- Refinitiv projected average gas demand, including exports, would slide from 89.3 bcfd this week to 87.6 bcfd next week as the weather turns milder.
U.S. natural gas futures edged up on Thursday following the release of a report showing an expected bigger-than-usual storage build last week due to mild weather and the shutdown of many businesses for the long Good Friday holiday weekend.
Traders noted prices were down earlier in the session on forecasts for milder weather over the next two weeks and a planned decline in liquefied natural gas (LNG) exports because of maintenance.
The U.S. Energy Information Administration (EIA) said U.S. utilities added 20 billion cubic feet (bcf) of gas into storage during the week ended April 2.
That was close to the 21-bcf build analysts forecast in a Reuters poll and compared with an increase of 30 bcf in the same week last year and a five-year (2016-2020) average increase of 8 bcf.
Last week's injection boosted stockpiles to 1.784 trillion cubic feet (tcf), 1.3% below the five-year average of 1.808 tcf for this time of year.
Front-month gas futures for May delivery rose 1.1 cents, or 0.4%, to $2.531 per million British thermal units at 10:37 a.m. EDT (1437 GMT).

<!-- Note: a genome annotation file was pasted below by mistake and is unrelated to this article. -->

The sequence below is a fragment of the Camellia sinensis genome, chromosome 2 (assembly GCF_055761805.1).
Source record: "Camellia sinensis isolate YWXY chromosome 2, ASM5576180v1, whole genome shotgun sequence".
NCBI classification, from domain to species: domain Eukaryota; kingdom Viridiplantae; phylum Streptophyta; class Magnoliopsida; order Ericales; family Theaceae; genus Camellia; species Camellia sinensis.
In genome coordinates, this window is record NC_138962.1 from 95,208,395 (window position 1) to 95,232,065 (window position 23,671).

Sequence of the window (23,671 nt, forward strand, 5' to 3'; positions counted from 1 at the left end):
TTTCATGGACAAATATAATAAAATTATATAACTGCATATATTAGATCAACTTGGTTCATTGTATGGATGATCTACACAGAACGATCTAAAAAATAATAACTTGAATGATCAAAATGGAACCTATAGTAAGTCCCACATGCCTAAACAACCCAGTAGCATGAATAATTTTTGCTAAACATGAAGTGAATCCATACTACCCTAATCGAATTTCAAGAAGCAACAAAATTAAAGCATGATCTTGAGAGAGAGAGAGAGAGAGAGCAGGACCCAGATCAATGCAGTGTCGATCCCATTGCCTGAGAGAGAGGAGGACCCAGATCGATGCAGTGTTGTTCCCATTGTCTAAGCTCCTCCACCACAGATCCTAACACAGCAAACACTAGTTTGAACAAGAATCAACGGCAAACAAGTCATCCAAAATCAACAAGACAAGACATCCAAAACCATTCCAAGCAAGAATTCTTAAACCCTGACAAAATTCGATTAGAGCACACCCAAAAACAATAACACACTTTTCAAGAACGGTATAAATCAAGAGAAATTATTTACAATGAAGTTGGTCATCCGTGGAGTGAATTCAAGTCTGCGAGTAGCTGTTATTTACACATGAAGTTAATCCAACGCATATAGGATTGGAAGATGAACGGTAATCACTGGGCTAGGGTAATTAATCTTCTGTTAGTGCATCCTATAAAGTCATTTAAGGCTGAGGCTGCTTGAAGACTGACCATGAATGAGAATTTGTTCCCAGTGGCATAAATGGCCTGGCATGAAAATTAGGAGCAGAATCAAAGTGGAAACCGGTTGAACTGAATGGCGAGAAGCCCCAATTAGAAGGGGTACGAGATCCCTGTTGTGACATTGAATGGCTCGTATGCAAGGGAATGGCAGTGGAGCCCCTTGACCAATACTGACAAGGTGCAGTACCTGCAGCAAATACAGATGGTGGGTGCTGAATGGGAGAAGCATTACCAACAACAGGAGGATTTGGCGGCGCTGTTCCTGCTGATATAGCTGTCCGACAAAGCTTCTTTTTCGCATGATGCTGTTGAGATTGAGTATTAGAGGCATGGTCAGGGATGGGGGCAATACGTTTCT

That put the front-month on track to decline about 4% this week due to mild weather, low demand, ample storage and rising production, and boosted the premium of futures for June over May to a record high.
Data provider Refinitiv said output in the Lower 48 U.S. states has averaged 92.1 billion cubic feet per day (bcfd) so far in April, up from 91.6 bcfd in March but still well below the record monthly high of 95.4 bcfd in November 2019.
Refinitiv projected average gas demand, including exports, would slide from 89.3 bcfd this week to 87.6 bcfd next week as the weather turns milder.
Those demand forecasts were lower than what Refinitiv projected on Wednesday.
The amount of gas flowing to U.S. LNG export plants, meanwhile, has averaged 11.1 bcfd so far in April, which would top March's monthly record of 10.8 bcfd.
On a daily basis, however, LNG feedgas was on track to fall to near a six-week low of 9.1 bcfd on Thursday due to a reduction at Cheniere Energy Inc's Corpus Christi plant in Texas for what traders said was planned work on liquefaction trains and pipelines feeding them.
Traders said they expected feedgas to fall further later this month due to planned work at Cameron LNG's plant in Louisiana and its pipelines.